5. Be proud of your pro bono work. Social media isn't the only thing that attracts millennials. They are also interested in what companies do in their community. Millennials may be apt to choose your services over others if you have a pro-bono roster that exhibits a more empathetic and charitable firm. A 2015 Elite Daily Millennial Consumer Study revealed that 75 percent of those surveyed thought it was important for a company to give back to society.

Thursday, July 20, 2017

Facebook Changes Link Previews to Help Combat ‘Fake News’

By Caitlan McCafferty

Big changes from Facebook took effect the week of July 18. In order to combat the ongoing spread of misinformation, Facebook has changed the way users can edit the previews of links that they post to the social media platform.

This latest update from Facebook eliminates the ability to customize link metadata, which determines the headline, description, and image shown in the preview of the link.

According to an article by Engadget, the preview function has been abused by many fake news outlets, which “have been taking advantage of the ability to customize a story's metadata to spread misinformation.They often replace the headline, image and snippet with something controversial to get the most shares, likes and comments possible." This change allows Facebook to eliminate at least one method of disseminating false information.

The social media platform recognizes that legitimate publishers and content creators rely on the customization function to tailor their shares in order to improve audience engagement, and Facebook developers have been working on a solution for them. In the meantime, content creators can continue to customize how links appear with Open Graph meta tags. Open Graph meta tags are an important option to consider to optimize content on social media.

Overall, this change signals a serious commitment from Facebook to curb the spread of false information. Shortly after the 2016 election, Facebook founder Mark Zuckerberg announced an initiative to stop fake news. The elimination of the ability to alter link previews appears to be one of many steps the social media giant is undertaking to achieve that goal.

Thursday, July 06, 2017

Twitter Tools for Hashtag Marketing and Research

By Gina Rubel

I recently went on a marketing mission to find out who is using certain hashtags on Twitter. My goal was to find those users who were most influential and most engaged on certain topics.

If you’re not familiar with hashtags and their value, check out Mashable’s 2013 post on The Beginner’s Guide to the Hashtag which is still relevant today.

Using Twitonomy for Hashtag Research
While there are various online tools that one can use to find influencers and hashtags, I discovered Twitonomy which I’ve decided to test as a one-month user.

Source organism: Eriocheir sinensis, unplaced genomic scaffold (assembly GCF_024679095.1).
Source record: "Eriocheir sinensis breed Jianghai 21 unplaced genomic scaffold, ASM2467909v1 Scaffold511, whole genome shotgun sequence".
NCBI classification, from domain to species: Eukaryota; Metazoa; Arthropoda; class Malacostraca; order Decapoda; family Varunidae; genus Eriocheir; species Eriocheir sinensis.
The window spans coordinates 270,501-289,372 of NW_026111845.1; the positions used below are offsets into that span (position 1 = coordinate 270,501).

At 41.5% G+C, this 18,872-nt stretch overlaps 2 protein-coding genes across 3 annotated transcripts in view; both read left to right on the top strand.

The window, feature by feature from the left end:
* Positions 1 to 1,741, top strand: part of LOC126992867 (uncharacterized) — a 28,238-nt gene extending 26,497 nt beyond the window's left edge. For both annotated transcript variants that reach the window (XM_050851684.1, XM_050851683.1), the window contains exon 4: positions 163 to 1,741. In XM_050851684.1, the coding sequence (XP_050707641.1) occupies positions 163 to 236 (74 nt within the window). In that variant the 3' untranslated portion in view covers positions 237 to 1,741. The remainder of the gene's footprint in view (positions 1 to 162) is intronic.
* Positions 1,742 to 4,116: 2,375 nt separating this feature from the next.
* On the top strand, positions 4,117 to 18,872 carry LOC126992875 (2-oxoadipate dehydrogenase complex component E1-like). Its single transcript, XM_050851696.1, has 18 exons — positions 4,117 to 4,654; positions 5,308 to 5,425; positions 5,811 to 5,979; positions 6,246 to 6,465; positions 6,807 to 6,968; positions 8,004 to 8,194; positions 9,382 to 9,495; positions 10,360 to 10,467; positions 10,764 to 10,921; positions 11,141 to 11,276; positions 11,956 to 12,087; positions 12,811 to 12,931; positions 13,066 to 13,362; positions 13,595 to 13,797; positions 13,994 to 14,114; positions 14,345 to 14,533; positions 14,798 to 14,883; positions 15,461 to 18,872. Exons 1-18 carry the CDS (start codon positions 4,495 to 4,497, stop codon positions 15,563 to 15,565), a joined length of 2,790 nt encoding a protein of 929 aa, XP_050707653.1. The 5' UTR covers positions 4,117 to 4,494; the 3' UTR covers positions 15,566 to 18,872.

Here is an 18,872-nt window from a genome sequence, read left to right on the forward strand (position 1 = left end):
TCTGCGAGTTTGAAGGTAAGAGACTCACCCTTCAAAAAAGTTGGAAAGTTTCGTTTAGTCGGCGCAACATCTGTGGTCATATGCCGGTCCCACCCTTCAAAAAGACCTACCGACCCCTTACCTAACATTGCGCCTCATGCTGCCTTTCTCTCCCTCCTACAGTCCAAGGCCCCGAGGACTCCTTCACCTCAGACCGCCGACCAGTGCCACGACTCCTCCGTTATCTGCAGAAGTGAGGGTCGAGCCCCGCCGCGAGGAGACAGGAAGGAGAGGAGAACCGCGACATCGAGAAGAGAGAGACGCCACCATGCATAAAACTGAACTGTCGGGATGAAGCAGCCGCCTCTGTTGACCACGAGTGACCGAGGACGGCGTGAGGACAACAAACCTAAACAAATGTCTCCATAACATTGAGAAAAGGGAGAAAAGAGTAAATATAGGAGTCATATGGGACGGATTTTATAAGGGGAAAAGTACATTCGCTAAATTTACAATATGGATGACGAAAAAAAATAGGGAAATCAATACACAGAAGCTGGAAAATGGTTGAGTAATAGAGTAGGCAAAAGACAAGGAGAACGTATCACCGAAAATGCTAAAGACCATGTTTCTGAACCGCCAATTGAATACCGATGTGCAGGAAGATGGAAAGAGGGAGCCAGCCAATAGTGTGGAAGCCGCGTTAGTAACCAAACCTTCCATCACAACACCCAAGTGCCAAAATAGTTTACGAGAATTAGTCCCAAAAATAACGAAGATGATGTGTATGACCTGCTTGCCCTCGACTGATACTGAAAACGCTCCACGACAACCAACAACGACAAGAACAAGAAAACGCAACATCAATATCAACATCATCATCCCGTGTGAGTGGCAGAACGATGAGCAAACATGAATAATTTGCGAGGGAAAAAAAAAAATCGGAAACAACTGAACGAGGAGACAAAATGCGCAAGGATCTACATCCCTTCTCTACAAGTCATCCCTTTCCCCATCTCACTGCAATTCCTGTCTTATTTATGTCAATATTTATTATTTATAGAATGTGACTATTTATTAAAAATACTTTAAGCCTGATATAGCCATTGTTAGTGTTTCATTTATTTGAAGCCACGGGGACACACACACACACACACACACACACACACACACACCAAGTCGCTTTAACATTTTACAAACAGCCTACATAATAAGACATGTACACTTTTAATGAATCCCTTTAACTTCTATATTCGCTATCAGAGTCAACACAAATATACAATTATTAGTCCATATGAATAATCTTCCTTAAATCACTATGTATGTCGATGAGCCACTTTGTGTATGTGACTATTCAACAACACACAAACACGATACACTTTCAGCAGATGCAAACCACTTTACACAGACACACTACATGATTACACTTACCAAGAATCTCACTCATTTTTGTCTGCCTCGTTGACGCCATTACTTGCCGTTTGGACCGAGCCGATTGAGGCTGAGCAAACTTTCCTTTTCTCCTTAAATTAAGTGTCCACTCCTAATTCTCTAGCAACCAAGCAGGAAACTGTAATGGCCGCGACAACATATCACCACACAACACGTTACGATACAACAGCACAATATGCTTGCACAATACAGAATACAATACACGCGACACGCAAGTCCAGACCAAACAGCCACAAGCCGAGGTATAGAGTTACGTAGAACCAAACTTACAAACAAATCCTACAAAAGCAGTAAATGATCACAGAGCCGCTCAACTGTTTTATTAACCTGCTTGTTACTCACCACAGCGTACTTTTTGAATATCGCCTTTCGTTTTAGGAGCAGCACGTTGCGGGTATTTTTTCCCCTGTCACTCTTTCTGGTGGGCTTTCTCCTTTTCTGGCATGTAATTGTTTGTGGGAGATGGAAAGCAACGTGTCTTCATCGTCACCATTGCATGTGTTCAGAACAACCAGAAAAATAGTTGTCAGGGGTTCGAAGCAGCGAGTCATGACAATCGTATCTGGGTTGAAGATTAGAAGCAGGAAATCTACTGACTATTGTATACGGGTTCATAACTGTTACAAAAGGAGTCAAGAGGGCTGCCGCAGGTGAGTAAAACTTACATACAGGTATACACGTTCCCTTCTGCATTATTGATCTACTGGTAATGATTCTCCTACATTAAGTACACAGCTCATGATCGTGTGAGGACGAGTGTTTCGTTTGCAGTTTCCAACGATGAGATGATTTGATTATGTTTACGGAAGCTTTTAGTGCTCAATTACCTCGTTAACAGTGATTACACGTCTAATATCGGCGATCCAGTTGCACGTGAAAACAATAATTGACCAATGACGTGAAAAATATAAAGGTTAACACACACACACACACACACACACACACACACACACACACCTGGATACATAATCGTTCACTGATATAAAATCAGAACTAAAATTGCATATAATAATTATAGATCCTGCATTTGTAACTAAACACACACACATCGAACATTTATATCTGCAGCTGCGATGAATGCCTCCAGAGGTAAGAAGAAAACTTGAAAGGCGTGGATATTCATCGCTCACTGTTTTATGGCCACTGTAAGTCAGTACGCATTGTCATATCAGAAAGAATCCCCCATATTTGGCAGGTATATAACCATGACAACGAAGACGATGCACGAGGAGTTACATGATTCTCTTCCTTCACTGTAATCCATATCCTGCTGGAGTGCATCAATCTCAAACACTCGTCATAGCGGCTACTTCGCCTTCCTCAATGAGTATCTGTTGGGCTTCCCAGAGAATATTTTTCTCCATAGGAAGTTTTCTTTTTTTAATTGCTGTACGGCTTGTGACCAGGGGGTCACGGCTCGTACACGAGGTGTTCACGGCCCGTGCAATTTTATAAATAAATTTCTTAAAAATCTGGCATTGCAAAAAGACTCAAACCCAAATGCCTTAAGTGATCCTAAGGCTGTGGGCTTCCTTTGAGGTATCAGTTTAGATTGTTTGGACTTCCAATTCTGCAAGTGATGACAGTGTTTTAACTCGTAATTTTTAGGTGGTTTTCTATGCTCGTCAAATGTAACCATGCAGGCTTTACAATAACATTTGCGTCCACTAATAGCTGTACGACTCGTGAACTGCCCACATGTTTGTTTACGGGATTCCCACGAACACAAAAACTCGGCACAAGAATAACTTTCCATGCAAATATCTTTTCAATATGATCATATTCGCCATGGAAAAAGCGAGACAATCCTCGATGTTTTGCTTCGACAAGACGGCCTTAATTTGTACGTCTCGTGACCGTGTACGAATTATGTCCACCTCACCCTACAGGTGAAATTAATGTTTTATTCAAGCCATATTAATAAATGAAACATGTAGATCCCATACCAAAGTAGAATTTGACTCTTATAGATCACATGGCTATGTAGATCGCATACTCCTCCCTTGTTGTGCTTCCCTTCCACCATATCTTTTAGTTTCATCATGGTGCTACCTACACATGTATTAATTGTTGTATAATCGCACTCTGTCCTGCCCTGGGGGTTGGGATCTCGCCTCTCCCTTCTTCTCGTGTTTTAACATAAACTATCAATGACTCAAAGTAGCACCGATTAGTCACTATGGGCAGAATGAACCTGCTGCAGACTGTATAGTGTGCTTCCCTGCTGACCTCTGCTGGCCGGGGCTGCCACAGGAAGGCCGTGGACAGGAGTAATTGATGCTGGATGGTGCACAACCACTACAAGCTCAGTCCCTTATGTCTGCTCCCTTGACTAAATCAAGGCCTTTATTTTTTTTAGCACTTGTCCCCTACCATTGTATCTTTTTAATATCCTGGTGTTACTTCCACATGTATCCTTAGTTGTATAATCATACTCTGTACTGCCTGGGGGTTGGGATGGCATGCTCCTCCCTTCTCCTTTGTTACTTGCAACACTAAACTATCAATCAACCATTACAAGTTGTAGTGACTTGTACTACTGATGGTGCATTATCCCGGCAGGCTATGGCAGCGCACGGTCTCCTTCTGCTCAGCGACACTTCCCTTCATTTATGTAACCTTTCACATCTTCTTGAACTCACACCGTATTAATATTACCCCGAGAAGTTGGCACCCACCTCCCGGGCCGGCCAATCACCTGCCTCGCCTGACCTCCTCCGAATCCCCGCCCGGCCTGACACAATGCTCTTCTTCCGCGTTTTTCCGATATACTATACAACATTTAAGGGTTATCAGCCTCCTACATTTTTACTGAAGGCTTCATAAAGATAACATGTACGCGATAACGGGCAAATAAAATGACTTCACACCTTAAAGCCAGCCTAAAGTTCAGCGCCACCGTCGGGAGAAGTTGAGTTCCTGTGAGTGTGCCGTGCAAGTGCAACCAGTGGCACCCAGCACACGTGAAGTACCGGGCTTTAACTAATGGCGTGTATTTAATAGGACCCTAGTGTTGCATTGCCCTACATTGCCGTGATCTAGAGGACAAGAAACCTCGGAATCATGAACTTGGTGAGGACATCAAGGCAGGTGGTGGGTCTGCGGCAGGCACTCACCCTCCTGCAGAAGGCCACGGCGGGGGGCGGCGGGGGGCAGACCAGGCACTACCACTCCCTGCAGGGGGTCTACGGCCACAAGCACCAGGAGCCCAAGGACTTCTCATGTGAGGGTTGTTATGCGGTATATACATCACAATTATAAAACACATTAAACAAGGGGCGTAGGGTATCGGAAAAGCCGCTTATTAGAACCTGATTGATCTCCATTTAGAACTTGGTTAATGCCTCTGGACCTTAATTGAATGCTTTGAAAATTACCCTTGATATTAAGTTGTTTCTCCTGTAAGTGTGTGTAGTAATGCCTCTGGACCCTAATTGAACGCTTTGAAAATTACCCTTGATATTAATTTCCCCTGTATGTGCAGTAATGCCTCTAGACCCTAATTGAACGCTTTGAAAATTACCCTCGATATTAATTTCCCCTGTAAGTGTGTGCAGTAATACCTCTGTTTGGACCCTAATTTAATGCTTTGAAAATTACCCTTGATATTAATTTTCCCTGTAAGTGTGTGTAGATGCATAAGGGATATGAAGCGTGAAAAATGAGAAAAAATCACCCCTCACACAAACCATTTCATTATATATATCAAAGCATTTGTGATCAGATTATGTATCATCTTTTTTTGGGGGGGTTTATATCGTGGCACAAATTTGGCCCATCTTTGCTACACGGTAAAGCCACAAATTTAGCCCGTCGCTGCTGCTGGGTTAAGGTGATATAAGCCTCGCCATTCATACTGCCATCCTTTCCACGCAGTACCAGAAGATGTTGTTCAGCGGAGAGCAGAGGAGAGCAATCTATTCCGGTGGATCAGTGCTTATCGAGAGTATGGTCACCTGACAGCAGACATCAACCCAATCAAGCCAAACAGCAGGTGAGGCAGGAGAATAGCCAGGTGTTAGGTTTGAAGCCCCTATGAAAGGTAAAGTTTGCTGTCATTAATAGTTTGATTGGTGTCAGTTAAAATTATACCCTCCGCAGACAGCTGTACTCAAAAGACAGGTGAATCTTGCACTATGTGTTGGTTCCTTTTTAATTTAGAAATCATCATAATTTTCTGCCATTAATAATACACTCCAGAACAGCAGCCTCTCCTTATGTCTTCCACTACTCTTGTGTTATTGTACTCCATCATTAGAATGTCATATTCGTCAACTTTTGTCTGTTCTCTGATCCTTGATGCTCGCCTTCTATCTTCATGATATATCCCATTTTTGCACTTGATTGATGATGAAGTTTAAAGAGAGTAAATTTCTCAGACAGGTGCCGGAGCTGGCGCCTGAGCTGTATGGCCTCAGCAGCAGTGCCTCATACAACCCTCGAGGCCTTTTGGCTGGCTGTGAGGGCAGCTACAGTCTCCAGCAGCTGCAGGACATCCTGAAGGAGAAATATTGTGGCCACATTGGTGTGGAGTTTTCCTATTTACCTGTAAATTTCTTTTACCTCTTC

Here are some of the things I discovered:

It is possible to download lists of followers or, more importantly, those a user is following. This is important because if you’re looking to find, for example, various reporters for a particular publication, or sources uses by a particular publication, it is likely that that publication and its editors are following those people.

I also ran a follower report on the profiles following me @ginarubel on Twitter. The report is chock full of interesting information.



For example, the top hashtag used by my followers are:
  • #marketing
  • #socialmedia
  • #PR
  • #law
  • #entrepreneur
This information tells me that I’m reaching the right audience as I am a lawyer entrepreneur who works in marketing, public relations and social media.

In addition, the top keywords used by my followers are:
  • Marketing
  • Legal
  • Business
  • Social
  • Media
Again, this tells me that my followers have interests and speak on topics similar to mine.

I can also identify where the majority of my followers are located:
  • Philadelphia, Pa. – where we conduct quite a bit of business
  • Doylestown, Pa. – my hometown
  • New York, N.Y. – where we have clients and deal with media
  • Bucks County, Pa. – the county within which I work and live
  • Chicago, Ill. – a hub for law firms, American bar association business and legal marketing activity
Using Hashtagify.me for Hashtag Research
Another tool that I was recently introduced to by members of our PR department is Hashtagify.me which allows you to search a hashtag to find related hashtags, top influencers, usage patterns and more.

For example, I searched #globalwarming in the free tool of hashtagifyme. Other relevant hashtags include #climatechange #drought #environment #science #climate and the top influencers were @pitbull, @xhnews, @theeconomist, @greenpeace and @realtonyrocha.

While there is a bit of information available for free on Hashtagify.me, the majority of the information is behind a paywall which is the save for other platforms that I found.

What tools are you using for hashtag marketing research? We’d love to hear from you.

Search The PR Lawyer

Furia Rubel on Facebook

Blog Archive

About Us Team Services Experience News Events Media Clips PR Successes Articles Marketing Portfolio Resources Books Contact Us Blog